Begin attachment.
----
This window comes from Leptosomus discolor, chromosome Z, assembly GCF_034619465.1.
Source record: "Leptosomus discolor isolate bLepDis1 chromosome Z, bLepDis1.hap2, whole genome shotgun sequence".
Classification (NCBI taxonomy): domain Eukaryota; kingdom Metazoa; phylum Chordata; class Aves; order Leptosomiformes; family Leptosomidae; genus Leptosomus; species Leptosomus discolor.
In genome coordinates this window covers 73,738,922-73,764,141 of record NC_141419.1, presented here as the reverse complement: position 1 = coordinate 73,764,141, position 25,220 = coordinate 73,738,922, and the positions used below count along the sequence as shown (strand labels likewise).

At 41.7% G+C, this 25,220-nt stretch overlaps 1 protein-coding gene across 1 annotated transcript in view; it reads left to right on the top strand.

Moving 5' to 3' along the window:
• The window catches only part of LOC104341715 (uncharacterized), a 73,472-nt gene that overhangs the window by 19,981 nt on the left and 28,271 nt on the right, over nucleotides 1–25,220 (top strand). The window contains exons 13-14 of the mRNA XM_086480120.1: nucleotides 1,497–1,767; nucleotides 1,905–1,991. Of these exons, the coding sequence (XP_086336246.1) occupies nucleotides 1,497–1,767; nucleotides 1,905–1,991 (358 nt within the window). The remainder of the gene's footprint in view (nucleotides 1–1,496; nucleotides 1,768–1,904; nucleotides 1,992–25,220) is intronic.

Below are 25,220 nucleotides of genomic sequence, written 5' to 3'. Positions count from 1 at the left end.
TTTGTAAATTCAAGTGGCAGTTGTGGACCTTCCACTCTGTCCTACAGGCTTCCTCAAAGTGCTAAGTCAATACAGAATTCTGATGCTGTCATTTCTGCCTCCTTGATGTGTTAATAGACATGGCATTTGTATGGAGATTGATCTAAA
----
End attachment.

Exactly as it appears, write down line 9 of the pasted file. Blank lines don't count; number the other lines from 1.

TTTGTAAATTCAAGTGGCAGTTGTGGACCTTCCACTCTGTCCTACAGGCTTCCTCAAAGTGCTAAGTCAATACAGAATTCTGATGCTGTCATTTCTGCCTCCTTGATGTGTTAATAGACATGGCATTTGTATGGAGATTGATCTAAA